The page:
But Bull by skill good will doth gayne.'
[ E. F. R. ]
BUNN, Alfred, [App. p.570 "date of his birth was probably April 8, 1796 or 1797,"] manager and dramatic author, was for a quarter of a century director, and during the greater part of that time lessee, of Drury Lane Theatre. Elliston gave him his first appointment as stage-manager of Drury Lane in 1823, when he was quite a young man; and he first obtained a certain celebrity as a manager by endeavouring some dozen years afterwards to establish an English Opera. [App. p.570 "In 1826 he was manager of the Birmingham Theatre, and in 1833 held the same post at Drury Lane and Covent Garden."] 'The Maid of Artois,' and a few years later 'The Bohemian Girl,' 'The Daughter of St. Mark,' and other operas by Balfe, were produced at Drury Lane under Mr. Bunn's management; and for the first of these works Mme. Malibran was engaged at the then unprecedented rate of £125 a night. Mr. Bunn also brought out Mr. (now Sir Julius) Benedict's 'Brides of Venice' and Vincent Wallace's 'Maritana.' For most of these operas Mr. Bunn himself furnished the libretto, which however was in every case of French origin. He was the author or adapter of a good many dramas and farces, including 'The Minister and the Mercer,' a translation of Scribe's 'Bertrand et Raton,' which, on its first production, obtained remarkable success. Long before his career as manager had come to an end [App. p.570 "In 1840"] he published a volume of memoirs, under the title of 'The Stage.' [App. p.580 "He was declared a bankrupt on Dec. 17, 1840. In later life he became a Roman Catholic, and died of apoplexy at Boulogne, Dec. 20, 1860. (Dict. of Nat. Biog.)"]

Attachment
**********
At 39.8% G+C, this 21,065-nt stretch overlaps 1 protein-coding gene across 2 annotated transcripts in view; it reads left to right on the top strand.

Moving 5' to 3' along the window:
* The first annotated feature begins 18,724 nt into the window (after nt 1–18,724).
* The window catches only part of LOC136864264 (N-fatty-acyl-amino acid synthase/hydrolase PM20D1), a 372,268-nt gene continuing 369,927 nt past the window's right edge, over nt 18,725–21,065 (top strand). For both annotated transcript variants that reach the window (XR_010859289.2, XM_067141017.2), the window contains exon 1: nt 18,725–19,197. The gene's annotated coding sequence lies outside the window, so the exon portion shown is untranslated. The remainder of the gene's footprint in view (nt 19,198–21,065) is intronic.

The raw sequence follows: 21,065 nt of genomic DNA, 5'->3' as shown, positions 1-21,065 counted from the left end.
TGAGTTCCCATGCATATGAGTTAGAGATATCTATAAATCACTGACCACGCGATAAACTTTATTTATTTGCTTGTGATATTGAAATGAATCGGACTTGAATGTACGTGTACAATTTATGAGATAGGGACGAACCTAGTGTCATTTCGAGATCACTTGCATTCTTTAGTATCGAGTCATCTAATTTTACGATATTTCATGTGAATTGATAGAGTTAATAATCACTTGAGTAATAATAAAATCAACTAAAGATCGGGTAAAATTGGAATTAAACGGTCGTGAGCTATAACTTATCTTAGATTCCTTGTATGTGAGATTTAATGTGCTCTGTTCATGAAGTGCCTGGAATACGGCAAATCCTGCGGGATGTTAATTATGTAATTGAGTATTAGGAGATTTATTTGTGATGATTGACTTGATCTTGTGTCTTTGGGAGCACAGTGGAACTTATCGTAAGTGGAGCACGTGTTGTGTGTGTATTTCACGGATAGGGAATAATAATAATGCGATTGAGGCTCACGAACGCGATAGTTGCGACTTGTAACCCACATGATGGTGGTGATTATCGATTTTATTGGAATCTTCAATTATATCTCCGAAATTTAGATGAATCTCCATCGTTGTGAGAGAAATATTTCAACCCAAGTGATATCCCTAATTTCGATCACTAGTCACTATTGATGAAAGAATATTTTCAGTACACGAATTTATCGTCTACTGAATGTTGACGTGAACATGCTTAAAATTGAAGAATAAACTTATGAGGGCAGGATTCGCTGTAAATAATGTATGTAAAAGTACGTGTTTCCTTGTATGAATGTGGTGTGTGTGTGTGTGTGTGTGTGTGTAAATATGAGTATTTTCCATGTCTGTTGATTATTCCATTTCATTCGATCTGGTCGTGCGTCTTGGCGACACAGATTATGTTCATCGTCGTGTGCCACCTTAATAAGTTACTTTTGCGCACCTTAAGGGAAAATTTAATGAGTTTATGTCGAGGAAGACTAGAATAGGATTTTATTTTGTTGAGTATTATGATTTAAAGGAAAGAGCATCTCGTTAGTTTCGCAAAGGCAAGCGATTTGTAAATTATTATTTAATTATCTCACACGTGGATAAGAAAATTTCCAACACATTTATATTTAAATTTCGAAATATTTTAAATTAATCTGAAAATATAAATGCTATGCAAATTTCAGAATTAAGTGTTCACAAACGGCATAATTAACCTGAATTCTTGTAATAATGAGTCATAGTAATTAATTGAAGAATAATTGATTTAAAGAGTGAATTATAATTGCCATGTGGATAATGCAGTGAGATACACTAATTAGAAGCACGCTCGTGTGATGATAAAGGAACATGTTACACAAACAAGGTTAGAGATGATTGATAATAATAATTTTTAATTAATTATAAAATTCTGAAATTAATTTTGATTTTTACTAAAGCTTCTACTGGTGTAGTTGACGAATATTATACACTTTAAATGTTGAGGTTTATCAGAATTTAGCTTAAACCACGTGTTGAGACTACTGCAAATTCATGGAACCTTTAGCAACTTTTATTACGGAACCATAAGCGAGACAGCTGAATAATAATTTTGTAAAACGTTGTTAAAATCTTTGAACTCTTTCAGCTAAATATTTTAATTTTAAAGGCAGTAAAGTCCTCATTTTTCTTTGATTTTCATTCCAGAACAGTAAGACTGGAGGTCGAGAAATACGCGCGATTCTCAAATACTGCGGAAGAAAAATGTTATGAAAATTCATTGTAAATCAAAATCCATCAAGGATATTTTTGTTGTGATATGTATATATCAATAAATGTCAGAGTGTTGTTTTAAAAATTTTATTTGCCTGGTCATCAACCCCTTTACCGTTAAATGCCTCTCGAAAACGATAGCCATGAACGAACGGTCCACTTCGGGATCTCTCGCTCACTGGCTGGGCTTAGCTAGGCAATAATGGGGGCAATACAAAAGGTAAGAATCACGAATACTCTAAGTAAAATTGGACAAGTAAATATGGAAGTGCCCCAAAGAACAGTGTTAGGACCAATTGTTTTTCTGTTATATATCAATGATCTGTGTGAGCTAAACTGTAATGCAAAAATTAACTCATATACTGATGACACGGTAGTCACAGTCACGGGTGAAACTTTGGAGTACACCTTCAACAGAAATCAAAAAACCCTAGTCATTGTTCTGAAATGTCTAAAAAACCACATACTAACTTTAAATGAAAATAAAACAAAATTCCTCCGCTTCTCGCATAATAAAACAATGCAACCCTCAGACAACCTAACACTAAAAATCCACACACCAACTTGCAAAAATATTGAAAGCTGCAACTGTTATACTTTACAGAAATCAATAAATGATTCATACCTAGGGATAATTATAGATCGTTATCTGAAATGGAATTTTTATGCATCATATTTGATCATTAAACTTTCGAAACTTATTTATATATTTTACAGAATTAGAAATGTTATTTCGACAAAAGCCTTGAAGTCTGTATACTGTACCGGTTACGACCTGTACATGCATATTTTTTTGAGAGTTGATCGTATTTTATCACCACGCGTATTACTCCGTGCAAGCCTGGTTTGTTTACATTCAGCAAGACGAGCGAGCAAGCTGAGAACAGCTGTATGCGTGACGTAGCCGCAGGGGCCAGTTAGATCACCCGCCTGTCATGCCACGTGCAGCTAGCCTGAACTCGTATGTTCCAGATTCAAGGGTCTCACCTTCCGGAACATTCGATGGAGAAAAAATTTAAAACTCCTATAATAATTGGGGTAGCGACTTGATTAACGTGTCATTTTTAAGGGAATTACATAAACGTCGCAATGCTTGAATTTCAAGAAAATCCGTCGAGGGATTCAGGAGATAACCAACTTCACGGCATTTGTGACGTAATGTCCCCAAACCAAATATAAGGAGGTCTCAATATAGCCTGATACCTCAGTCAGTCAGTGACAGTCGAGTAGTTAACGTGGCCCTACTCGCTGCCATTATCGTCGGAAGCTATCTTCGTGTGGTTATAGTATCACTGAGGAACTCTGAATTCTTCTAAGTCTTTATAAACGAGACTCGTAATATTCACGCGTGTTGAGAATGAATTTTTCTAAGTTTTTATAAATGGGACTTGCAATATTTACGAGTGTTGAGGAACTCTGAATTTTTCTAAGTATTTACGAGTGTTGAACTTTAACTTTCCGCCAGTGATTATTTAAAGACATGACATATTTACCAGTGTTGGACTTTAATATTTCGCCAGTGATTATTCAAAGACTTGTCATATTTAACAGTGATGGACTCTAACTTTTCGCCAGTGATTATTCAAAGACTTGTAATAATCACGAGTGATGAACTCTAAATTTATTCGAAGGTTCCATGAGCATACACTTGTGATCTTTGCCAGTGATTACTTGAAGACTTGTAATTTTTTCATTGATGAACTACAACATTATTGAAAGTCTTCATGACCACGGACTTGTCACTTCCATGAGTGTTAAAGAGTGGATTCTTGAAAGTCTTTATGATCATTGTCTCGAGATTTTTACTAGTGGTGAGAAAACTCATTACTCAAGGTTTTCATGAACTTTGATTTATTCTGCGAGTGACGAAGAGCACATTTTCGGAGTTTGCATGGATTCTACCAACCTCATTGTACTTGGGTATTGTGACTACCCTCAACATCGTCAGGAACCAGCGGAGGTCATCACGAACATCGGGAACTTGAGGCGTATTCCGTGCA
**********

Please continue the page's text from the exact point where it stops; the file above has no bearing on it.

[ H. S. E. ]
BUNTING, Edward, son of an English engineer and an Irish lady, born at Armagh in February 1773. He was educated as an organ and pianoforte player, and distinguished himself for his love of Irish music, of which he published three collections. The first, containing Irish airs 'never before published,' came out in 1796. A
- This fact has never before been noticed. I am indebted for it to Colonel J. L. Chester. [G.]